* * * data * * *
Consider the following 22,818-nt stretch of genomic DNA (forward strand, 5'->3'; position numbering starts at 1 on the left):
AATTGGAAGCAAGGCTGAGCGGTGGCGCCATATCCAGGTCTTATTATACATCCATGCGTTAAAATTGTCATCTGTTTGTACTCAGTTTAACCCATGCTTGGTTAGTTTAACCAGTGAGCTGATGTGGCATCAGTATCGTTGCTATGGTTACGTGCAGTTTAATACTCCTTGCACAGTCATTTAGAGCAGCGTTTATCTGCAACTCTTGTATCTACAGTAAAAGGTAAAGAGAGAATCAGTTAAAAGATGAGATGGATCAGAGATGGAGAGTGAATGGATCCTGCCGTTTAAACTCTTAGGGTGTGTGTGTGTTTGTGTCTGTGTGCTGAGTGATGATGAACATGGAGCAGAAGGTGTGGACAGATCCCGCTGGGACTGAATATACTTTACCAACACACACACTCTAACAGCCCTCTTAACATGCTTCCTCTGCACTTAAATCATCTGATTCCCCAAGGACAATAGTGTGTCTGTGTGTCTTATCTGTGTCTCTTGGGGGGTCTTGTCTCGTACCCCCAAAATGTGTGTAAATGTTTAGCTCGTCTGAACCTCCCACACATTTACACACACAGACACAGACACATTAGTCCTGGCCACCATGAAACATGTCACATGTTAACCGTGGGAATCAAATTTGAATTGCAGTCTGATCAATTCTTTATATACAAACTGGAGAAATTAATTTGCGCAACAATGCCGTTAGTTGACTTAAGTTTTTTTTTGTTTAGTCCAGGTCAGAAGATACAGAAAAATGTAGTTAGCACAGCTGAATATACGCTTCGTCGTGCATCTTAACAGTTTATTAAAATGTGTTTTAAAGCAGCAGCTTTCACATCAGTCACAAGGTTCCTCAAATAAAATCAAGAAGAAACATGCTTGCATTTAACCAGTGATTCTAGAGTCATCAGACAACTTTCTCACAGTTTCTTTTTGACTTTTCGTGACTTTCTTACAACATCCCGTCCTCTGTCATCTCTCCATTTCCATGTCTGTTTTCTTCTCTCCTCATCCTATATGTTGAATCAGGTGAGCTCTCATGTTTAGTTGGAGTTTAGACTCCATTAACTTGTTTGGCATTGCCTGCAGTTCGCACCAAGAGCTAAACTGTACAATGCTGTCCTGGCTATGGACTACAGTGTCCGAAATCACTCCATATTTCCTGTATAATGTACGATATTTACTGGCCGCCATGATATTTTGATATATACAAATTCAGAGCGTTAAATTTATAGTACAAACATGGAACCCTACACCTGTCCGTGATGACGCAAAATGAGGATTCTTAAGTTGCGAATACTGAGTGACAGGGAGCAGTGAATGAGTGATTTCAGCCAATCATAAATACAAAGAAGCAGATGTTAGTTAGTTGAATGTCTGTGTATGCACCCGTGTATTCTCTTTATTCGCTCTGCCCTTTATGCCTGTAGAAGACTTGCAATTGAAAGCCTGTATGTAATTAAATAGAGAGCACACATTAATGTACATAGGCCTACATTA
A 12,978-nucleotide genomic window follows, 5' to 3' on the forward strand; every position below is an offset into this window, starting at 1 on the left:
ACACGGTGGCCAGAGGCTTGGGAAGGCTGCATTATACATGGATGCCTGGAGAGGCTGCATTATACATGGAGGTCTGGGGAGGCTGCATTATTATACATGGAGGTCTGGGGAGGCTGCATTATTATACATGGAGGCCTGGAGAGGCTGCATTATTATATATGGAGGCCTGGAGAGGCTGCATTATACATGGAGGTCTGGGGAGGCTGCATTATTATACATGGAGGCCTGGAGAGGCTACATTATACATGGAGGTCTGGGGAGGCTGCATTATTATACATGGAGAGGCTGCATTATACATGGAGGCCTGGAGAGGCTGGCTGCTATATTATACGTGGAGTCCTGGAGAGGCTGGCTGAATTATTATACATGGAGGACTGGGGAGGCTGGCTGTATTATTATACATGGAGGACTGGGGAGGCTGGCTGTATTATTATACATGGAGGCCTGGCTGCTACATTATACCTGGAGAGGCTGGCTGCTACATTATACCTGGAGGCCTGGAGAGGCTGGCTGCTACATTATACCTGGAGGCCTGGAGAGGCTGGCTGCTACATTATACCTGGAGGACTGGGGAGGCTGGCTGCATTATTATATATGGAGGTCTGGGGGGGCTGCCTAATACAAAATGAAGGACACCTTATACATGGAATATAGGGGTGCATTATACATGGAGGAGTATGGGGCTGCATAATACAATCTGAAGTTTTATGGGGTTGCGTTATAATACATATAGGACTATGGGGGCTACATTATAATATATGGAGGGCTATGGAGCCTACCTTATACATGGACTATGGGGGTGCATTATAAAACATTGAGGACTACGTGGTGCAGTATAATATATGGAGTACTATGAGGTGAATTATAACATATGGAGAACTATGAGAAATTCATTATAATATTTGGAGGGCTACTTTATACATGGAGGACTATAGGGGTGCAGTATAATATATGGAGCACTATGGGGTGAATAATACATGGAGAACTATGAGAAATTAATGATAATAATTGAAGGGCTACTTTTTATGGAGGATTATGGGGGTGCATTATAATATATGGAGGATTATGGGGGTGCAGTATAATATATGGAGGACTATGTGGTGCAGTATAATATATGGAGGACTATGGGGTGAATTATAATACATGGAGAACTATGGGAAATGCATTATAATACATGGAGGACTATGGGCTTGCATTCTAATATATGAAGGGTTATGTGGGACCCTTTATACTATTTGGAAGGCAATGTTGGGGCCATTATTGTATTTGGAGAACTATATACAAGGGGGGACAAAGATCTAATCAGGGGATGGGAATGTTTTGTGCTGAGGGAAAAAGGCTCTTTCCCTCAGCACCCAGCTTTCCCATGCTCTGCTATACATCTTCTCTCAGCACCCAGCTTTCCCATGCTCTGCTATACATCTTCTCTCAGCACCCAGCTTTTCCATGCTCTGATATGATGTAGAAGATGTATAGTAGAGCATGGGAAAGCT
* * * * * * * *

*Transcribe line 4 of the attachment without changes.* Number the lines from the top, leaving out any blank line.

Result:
ACACGGTGGCCAGAGGCTTGGGAAGGCTGCATTATACATGGATGCCTGGAGAGGCTGCATTATACATGGAGGTCTGGGGAGGCTGCATTATTATACATGGAGGTCTGGGGAGGCTGCATTATTATACATGGAGGCCTGGAGAGGCTGCATTATTATATATGGAGGCCTGGAGAGGCTGCATTATACATGGAGGTCTGGGGAGGCTGCATTATTATACATGGAGGCCTGGAGAGGCTACATTATACATGGAGGTCTGGGGAGGCTGCATTATTATACATGGAGAGGCTGCATTATACATGGAGGCCTGGAGAGGCTGGCTGCTATATTATACGTGGAGTCCTGGAGAGGCTGGCTGAATTATTATACATGGAGGACTGGGGAGGCTGGCTGTATTATTATACATGGAGGACTGGGGAGGCTGGCTGTATTATTATACATGGAGGCCTGGCTGCTACATTATACCTGGAGAGGCTGGCTGCTACATTATACCTGGAGGCCTGGAGAGGCTGGCTGCTACATTATACCTGGAGGCCTGGAGAGGCTGGCTGCTACATTATACCTGGAGGACTGGGGAGGCTGGCTGCATTATTATATATGGAGGTCTGGGGGGGCTGCCTAATACAAAATGAAGGACACCTTATACATGGAATATAGGGGTGCATTATACATGGAGGAGTATGGGGCTGCATAATACAATCTGAAGTTTTATGGGGTTGCGTTATAATACATATAGGACTATGGGGGCTACATTATAATATATGGAGGGCTATGGAGCCTACCTTATACATGGACTATGGGGGTGCATTATAAAACATTGAGGACTACGTGGTGCAGTATAATATATGGAGTACTATGAGGTGAATTATAACATATGGAGAACTATGAGAAATTCATTATAATATTTGGAGGGCTACTTTATACATGGAGGACTATAGGGGTGCAGTATAATATATGGAGCACTATGGGGTGAATAATACATGGAGAACTATGAGAAATTAATGATAATAATTGAAGGGCTACTTTTTATGGAGGATTATGGGGGTGCATTATAATATATGGAGGATTATGGGGGTGCAGTATAATATATGGAGGACTATGTGGTGCAGTATAATATATGGAGGACTATGGGGTGAATTATAATACATGGAGAACTATGGGAAATGCATTATAATACATGGAGGACTATGGGCTTGCATTCTAATATATGAAGGGTTATGTGGGACCCTTTATACTATTTGGAAGGCAATGTTGGGGCCATTATTGTATTTGGAGAACTATATACAAGGGGGGACAAAGATCTAATCAGGGGATGGGAATGTTTTGTGCTGAGGGAAAAAGGCTCTTTCCCTCAGCACCCAGCTTTCCCATGCTCTGCTATACATCTTCTCTCAGCACCCAGCTTTCCCATGCTCTGCTATACATCTTCTCTCAGCACCCAGCTTTTCCATGCTCTGATATGATGTAGAAGATGTATAGTAGAGCATGGGAAAGCT